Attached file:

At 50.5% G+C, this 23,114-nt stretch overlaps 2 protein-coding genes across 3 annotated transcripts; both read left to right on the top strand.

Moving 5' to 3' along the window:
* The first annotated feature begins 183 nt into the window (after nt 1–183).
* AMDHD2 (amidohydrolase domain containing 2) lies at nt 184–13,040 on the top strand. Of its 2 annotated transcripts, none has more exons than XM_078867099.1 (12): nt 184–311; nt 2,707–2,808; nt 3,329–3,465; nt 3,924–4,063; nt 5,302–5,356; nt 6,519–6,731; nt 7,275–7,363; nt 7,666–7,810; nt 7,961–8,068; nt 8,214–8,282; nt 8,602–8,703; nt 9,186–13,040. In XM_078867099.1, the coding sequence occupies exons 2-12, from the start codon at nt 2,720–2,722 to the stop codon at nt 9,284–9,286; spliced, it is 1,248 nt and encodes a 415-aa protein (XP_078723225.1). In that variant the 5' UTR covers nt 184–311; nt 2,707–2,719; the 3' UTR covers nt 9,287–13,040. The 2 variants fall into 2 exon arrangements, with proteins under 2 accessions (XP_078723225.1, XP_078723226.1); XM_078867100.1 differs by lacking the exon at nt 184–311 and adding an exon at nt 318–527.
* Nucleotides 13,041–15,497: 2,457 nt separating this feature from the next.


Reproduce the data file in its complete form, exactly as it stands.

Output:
At 50.5% G+C, this 23,114-nt stretch overlaps 2 protein-coding genes across 3 annotated transcripts; both read left to right on the top strand.

Moving 5' to 3' along the window:
* The first annotated feature begins 183 nt into the window (after nt 1–183).
* AMDHD2 (amidohydrolase domain containing 2) lies at nt 184–13,040 on the top strand. Of its 2 annotated transcripts, none has more exons than XM_078867099.1 (12): nt 184–311; nt 2,707–2,808; nt 3,329–3,465; nt 3,924–4,063; nt 5,302–5,356; nt 6,519–6,731; nt 7,275–7,363; nt 7,666–7,810; nt 7,961–8,068; nt 8,214–8,282; nt 8,602–8,703; nt 9,186–13,040. In XM_078867099.1, the coding sequence occupies exons 2-12, from the start codon at nt 2,720–2,722 to the stop codon at nt 9,284–9,286; spliced, it is 1,248 nt and encodes a 415-aa protein (XP_078723225.1). In that variant the 5' UTR covers nt 184–311; nt 2,707–2,719; the 3' UTR covers nt 9,287–13,040. The 2 variants fall into 2 exon arrangements, with proteins under 2 accessions (XP_078723225.1, XP_078723226.1); XM_078867100.1 differs by lacking the exon at nt 184–311 and adding an exon at nt 318–527.
* Nucleotides 13,041–15,497: 2,457 nt separating this feature from the next.